Alexander Schindler Schindler itibaren Meşecik Köyü, 56760 Meşecik Köyü/Şirvan/Siirt, Türkiye
Reading other reviews, people seem to either love or hate this book. I am one of the ones who loved it! It's a quick read because I just couldn't put it down. Now there are a few bits that are rough around the edges, but in the main it's an unusual psychological thriller. Danielle is a single parent to Max, who has Asperger's Syndrome. At sixteen he is getting worse, and she checks him into a renowned psychiatric unit for short term assessment. However, within a few days he is accused of the brutal, and bloody murder of a young fellow patient. Saving Max brings up all sorts of issues, and would make a great book group book for discussion. How far do you go to protect your child? Can you hand on heart say "My child didn't do this" when your child is mentally sick and in a psychotic break? Can you trust an institution just because the medical staff seem so well qualified? Can you trust the justice system to get to the truth when judicial rulings can seem so random? Can other people present a mask to you that is so good that you never can see the reality beneath? And just how far would you go against the system before you caved in? My tiny negatives are nothing against the pluses in this book. Why call the Head Nurse by the name of Kreng. "Nurse Kreng" just smacks of "One Flew Over the Cuckoo's Nest". And why did we have a random character such as Naomi? I felt that she was put in just to muddy the waters. Also there were a couple of occasions when I felt that the author had Danielle do something that I felt was unbelievable. It seemed as if she couldn't think of any other way to move the plot along with the next bit of information. Having said that, I thoroughly enjoyed the book. It was fast paced and interesting, and I look forward to reading the next book by this author.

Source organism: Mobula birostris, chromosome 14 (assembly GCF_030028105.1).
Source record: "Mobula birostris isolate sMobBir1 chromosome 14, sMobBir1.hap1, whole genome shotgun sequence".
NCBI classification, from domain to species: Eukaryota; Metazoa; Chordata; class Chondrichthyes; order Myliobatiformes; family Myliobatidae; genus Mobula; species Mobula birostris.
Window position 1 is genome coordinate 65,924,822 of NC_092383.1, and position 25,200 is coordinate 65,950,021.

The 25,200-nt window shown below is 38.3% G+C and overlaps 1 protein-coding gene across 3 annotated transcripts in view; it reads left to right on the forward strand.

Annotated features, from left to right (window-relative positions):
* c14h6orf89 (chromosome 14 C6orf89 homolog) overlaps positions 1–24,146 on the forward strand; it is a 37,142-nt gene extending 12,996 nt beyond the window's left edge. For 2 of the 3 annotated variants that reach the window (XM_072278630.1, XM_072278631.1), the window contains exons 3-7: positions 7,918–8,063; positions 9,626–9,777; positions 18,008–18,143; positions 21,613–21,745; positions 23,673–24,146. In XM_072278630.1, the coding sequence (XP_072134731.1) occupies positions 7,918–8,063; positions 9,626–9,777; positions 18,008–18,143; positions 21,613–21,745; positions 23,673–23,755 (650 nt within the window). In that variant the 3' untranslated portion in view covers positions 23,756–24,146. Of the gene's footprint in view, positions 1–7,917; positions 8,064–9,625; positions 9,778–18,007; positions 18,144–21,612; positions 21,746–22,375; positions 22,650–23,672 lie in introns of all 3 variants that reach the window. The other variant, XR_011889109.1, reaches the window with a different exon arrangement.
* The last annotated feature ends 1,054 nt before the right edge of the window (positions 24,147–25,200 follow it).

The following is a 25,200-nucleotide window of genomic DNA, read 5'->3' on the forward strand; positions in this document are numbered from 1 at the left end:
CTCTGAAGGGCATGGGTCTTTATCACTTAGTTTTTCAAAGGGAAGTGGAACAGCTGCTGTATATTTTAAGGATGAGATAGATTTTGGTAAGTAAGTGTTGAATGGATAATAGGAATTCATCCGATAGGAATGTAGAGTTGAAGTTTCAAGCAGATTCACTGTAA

Late in 1960s, when I first read “Anti memoir” I became very interested in Malraux, his adventurous controversial life. Reading The Temptation of the West, found him fascination of the Asian cultures and religions. When he wrote about “The rise of China” already in 1930s, nobody could believe him. When young French generation was fascinated by Nihilism, he wrote In “The Conquerors”: “if one can live accepting the absurd, one cannot live in the absurd”. What still makes me interested in Mr. Ministry of Culture, is that he said what he meant, lived as he believed, pragmatist, but not opportunist. Lazarus is a long narration about death, as a guest in our existence but defiantly not enemy of our lives.
Eh, it was alright. It was a good story but that was about it for me. Characters didn't seem very developed, like they only had 2 1/2 dimensions to them. The detail and lengthy descriptions of surgical procedures were neat the first couple of times but really dragged on as the book carried on. I didn't really feel like they were immersed in the culture of Ethiopia. It almost felt like they were seeing Ethiopia from a viewing platform, at a safe distance. As for the writing, it seemed as though everything happened very conveniently - like the author was trying to force situations to happen. I could tell that the author was not trained as a writer. While reading this book, I couldn't help but think of some similarities with Barbara Kingsolver's Poisonwood Bible. Maybe this provided some sort of bias in my opinion towards the book because of how outstanding the Poisonwood Bible was.